Tuesday, October 16, 2012

Wuwu

Scott Bradley


Sometimes I have to remind myself who I'm primarily writing for — and it isn't you. The fact is, I am not going to understand what Ge (Affirmation as Liberation) means by wuwu, or anything else, unless I articulate it for myself, and I do that here. But I'm obviously conflicted, or I wouldn't bring it up; I fear all this seemingly theoretical blabber will put you off, as it does me, unless I can see through to how it matters. In this instance I think it can.

Ge suggests that Laozi introduced Non-Being (wu) as the ground of Being (you). It is the empty space that makes a cup, a house, a window, a wheel hub useful. Non-Being is identified with Dao and a cosmological metaphysics is born. This became the trend in subsequent Daoist philosophizing until Guo Xiang (252-312) who insisted that Non-Being could not, by definition, be the source of anything. All things are self-so (ziran), the spontaneous source of themselves. But Guo arrived at this conclusion through his reading of Zhuangzi (399-295 BCE) who, according to Ge, had already deconstructed Laozi's metaphysics through his negation of wu with wuwu, "not-nothing" — either.

I don't know about you, but my mind immediately turns away from these kinds of discussions, but I think we might find this one helpful. The first thing that needs to be said is that wuwu is absolutely not intended as a further contribution to the metaphysical discussion; it is not some transcending synthesis of wu and you; it is a declaration that the whole discussion is spurious in that it presumes to know what it cannot. Wuwu returns us to not-knowing.

But why is not-knowing so important? Though I've frequently given formulaic answers to this question, I still struggle to articulate it. This is probably because it is something to be experienced, not understood. To answer the question of why not-knowing is important, I close my eyes and experience it.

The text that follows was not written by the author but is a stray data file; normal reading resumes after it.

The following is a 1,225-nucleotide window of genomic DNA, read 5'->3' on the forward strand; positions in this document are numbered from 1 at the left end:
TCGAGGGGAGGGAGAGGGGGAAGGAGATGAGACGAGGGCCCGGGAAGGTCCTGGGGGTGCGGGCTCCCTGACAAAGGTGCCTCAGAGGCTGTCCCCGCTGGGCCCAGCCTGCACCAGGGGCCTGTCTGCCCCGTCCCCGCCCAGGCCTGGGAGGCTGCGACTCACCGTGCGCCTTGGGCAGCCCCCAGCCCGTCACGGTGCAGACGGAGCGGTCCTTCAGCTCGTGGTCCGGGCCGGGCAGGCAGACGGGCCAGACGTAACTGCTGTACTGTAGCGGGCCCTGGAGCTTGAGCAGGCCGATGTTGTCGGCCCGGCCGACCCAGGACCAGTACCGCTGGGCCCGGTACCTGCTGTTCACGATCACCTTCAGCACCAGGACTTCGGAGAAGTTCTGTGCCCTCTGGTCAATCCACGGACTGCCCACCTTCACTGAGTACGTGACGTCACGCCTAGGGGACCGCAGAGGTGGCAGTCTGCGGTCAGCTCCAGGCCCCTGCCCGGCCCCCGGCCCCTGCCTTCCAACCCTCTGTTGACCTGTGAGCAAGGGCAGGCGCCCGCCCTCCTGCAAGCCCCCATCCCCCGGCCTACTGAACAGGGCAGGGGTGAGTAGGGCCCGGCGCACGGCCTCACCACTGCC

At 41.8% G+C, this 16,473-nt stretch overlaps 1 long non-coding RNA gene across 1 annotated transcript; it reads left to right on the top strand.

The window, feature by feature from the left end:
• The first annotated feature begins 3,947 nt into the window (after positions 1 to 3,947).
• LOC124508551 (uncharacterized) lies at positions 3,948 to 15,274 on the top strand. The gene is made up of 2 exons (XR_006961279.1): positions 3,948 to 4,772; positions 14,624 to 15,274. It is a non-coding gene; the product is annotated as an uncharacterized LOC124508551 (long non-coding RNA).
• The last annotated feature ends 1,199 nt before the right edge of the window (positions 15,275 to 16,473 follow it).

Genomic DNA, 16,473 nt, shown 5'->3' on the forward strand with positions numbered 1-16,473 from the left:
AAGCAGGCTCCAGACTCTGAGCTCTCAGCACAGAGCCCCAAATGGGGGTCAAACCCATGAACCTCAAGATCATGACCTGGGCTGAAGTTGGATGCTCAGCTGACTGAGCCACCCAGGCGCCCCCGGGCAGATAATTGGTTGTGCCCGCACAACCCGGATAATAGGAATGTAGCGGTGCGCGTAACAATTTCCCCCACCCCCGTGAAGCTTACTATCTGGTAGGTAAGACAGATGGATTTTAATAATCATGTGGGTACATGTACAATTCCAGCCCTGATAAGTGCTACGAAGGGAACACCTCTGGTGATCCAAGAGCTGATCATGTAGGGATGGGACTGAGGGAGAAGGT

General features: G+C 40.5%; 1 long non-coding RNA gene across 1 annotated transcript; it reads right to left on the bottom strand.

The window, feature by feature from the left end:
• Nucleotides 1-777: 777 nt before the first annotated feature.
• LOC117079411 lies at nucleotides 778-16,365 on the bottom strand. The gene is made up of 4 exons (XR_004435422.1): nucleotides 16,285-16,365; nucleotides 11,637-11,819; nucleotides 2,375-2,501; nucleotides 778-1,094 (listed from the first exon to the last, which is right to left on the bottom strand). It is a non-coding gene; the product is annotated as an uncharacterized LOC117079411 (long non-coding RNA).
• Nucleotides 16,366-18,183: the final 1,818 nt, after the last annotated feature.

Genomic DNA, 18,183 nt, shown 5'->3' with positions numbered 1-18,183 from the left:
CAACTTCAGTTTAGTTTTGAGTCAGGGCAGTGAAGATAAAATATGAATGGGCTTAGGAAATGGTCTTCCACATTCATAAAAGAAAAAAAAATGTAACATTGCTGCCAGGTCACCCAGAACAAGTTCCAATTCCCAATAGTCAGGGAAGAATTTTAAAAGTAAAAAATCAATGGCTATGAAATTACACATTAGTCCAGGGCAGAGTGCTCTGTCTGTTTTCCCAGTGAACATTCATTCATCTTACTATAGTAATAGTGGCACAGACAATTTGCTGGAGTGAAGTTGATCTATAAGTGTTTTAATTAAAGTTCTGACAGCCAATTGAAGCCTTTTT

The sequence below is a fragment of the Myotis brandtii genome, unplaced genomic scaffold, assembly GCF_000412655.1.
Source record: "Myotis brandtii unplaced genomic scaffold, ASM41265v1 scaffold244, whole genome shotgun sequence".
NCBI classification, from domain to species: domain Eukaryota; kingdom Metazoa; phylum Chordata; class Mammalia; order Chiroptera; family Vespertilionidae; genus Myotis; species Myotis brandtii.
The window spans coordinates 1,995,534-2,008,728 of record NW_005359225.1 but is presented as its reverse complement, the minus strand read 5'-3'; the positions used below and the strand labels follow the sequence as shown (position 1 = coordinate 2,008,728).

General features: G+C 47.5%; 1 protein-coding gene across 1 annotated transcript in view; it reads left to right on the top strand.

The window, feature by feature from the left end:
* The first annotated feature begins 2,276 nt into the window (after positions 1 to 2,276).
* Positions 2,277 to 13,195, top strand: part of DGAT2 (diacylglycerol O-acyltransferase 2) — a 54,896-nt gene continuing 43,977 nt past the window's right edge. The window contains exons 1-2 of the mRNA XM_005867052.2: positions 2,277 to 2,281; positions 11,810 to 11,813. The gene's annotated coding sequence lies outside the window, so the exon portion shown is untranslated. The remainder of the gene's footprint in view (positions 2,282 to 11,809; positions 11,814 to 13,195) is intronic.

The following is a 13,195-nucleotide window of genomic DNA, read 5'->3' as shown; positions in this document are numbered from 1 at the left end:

What do I experience? An invitation; the heart is drawn to respond as matter to a vacuum. Openness; the mind floats unfixed and free. Surrender; the heart is released in trust into an undifferentiated vastness. Fearlessness; the world is hidden in the world, nothing can be lost. Affirmation; experientially affirming this wondrously unfixed ever-transforming reality, all things are affirmed. Thankfulness; it feels really good and thankfulness arises.

Under what rubric can we place this? Cognition? Certainly not. Spirituality? Yes, if this is understood not to refer to spirit or Spirit, but simply to self-transcendence. Psychological? Most certainly; this is a human activity and its one aim is to realize greater peace and happiness. How could ‘truth’ or redemption have anything to do with it? If this sticks in your craw, good, you’ve found the edge and the great point of divergence between possible philosophies of life.

Do ways of faith and truth offer similar possibilities? Certainly; for those who can still believe.

You can check out Scott's writings on Zhuangzi here.

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